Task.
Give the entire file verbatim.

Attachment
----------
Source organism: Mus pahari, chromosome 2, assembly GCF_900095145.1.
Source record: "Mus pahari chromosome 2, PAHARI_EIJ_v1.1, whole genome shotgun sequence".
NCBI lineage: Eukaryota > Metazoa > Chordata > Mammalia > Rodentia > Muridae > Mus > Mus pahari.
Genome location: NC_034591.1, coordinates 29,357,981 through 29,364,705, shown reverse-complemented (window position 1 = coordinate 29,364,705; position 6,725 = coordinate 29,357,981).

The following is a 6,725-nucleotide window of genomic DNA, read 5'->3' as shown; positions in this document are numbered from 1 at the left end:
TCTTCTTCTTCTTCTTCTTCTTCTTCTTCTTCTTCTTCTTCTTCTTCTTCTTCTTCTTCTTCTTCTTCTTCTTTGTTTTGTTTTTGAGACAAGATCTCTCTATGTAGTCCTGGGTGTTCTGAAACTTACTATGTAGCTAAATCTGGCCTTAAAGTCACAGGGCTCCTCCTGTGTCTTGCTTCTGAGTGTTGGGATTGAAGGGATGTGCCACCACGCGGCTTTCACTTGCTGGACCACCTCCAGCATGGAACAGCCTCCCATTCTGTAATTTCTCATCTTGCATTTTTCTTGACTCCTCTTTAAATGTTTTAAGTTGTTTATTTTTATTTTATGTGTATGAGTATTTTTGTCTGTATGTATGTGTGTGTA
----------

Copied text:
Source organism: Mus pahari, chromosome 2, assembly GCF_900095145.1.
Source record: "Mus pahari chromosome 2, PAHARI_EIJ_v1.1, whole genome shotgun sequence".
NCBI lineage: Eukaryota > Metazoa > Chordata > Mammalia > Rodentia > Muridae > Mus > Mus pahari.
Genome location: NC_034591.1, coordinates 29,357,981 through 29,364,705, shown reverse-complemented (window position 1 = coordinate 29,364,705; position 6,725 = coordinate 29,357,981).

The following is a 6,725-nucleotide window of genomic DNA, read 5'->3' as shown; positions in this document are numbered from 1 at the left end:
TCTTCTTCTTCTTCTTCTTCTTCTTCTTCTTCTTCTTCTTCTTCTTCTTCTTCTTCTTCTTCTTCTTCTTCTTTGTTTTGTTTTTGAGACAAGATCTCTCTATGTAGTCCTGGGTGTTCTGAAACTTACTATGTAGCTAAATCTGGCCTTAAAGTCACAGGGCTCCTCCTGTGTCTTGCTTCTGAGTGTTGGGATTGAAGGGATGTGCCACCACGCGGCTTTCACTTGCTGGACCACCTCCAGCATGGAACAGCCTCCCATTCTGTAATTTCTCATCTTGCATTTTTCTTGACTCCTCTTTAAATGTTTTAAGTTGTTTATTTTTATTTTATGTGTATGAGTATTTTTGTCTGTATGTATGTGTGTGTA